“Dreamed of Abyss,” he read out loud. “Mountain and Sea. Shades, shadows: no bodies or light. Reference: The Old World Comp. Volume VI, Volume VIII, Volume E: Daemondimonium, Light and Dark Shadows.”
Baxter was an apprentice cryptographist, a reader of concealed words in ancient texts made of languages from the ages of antiquity that had lapsed into legend. He’d read impossible stories told by real people in dictation that were reprinted by hand and kept in the Archive for restoration and recontextualizing as both a duty and privilege of his position, all because he loved to read. He’d learned of all the world’s most arcane legends and myths, and yet his own writing was the most confusing thing he’d ever read.
“I suppose I’ll…give those a look-over,” he sighed. He put the paper down like he was disappointed in it for being incomprehensible, but at least he recognized a few things about it. It reminded him of the titles of books he still had to organize. All the more reason he had to leave for the day.
He left his room and ambled down the stairs, ignoring the smell of cooked, greasy meat that wafted through the air. Meat was a slumber-inducing food, and he needed his mind to be racing as early as possible. However, his brothers and father felt a different way.
“Oi, Baxy!” a voice called out. He turned at the foot of the stairs and saw the dining room full-up with happy eaters, including some guests—friends of his brothers who came by before work. “Leaving already?” The caller was his oldest brother, the head worker of the city’s renovations crew, Bart. Bart had eaten so much ham he appeared half-pig in the haze of the early morning. He sweated easily and had a pudgy nose to match his pudgy arms, back and waist. He held up a fork with a slab of wet ham and wiggled it around, causing the drippings to flicker out onto the floor for the cats to lick up. “We got food for you too.”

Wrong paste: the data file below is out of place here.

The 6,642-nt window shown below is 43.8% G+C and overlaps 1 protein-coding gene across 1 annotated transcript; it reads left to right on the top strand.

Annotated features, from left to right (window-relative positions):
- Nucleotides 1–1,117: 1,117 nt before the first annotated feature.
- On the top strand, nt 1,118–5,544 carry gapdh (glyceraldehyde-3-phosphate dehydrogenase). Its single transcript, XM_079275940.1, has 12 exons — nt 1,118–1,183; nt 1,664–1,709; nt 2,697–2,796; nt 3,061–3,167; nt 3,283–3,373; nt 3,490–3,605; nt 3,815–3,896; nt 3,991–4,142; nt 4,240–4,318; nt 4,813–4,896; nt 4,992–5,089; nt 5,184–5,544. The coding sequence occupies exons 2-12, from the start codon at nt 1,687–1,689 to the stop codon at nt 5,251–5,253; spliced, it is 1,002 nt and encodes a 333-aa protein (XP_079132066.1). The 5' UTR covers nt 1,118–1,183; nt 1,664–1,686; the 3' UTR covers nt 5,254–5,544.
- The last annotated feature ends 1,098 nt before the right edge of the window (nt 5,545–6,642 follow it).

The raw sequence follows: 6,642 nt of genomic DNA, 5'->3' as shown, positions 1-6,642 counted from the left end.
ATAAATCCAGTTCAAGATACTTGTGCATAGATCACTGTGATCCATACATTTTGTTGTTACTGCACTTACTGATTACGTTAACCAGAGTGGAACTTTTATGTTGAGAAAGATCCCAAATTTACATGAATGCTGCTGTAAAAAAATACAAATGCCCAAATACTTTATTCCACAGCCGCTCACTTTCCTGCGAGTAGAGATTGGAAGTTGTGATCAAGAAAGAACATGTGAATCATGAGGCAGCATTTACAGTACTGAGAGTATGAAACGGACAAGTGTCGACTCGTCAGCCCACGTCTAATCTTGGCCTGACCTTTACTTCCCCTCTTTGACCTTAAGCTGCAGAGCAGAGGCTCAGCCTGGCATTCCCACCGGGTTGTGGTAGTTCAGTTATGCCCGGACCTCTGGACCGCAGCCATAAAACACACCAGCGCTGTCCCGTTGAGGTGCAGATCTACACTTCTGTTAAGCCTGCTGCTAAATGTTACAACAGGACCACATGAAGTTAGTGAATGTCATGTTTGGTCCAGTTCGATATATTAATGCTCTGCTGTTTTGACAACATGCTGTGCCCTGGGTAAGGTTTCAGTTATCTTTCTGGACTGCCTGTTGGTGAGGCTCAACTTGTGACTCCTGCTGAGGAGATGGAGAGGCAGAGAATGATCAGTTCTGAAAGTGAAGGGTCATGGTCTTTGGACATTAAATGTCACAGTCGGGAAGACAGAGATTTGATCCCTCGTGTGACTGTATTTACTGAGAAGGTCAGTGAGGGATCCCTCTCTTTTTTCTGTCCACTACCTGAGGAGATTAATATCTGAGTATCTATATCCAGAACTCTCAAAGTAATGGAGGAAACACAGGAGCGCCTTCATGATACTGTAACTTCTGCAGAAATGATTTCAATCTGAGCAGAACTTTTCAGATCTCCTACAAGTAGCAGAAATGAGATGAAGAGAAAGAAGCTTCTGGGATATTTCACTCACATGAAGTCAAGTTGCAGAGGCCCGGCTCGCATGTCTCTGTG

“If he begs, maybe,” another voice called out, gravely and ornery-sounding. It came from his slovenly, bloated brother Barny who wielded a loaf of bread in one hand and thick slabs of bacon in the other, fork not required. Just seeing meat, cooked or raw, in his brother’s greasy hands made Baxter visibly grimace, which his brothers were fast to notice.
“Oh, go on, then!” Bart called out. “Eat your books, you love them so much. Get some roughage in you!”
The table then started chanting “Roughage! Roughage!” over and over until Baxter was out of the house. He sighed and took a pause at the door to calm his mind. His family, the only family that he had in the world, seemed to only exist to mock him for his own given talents and his steady-learned skills. He was the only one in the house who could read, including his mother and father. Each morning he left with that solitude on his shoulder, like a weight he couldn’t shake. A burden of responsibility that mocked him in his own home.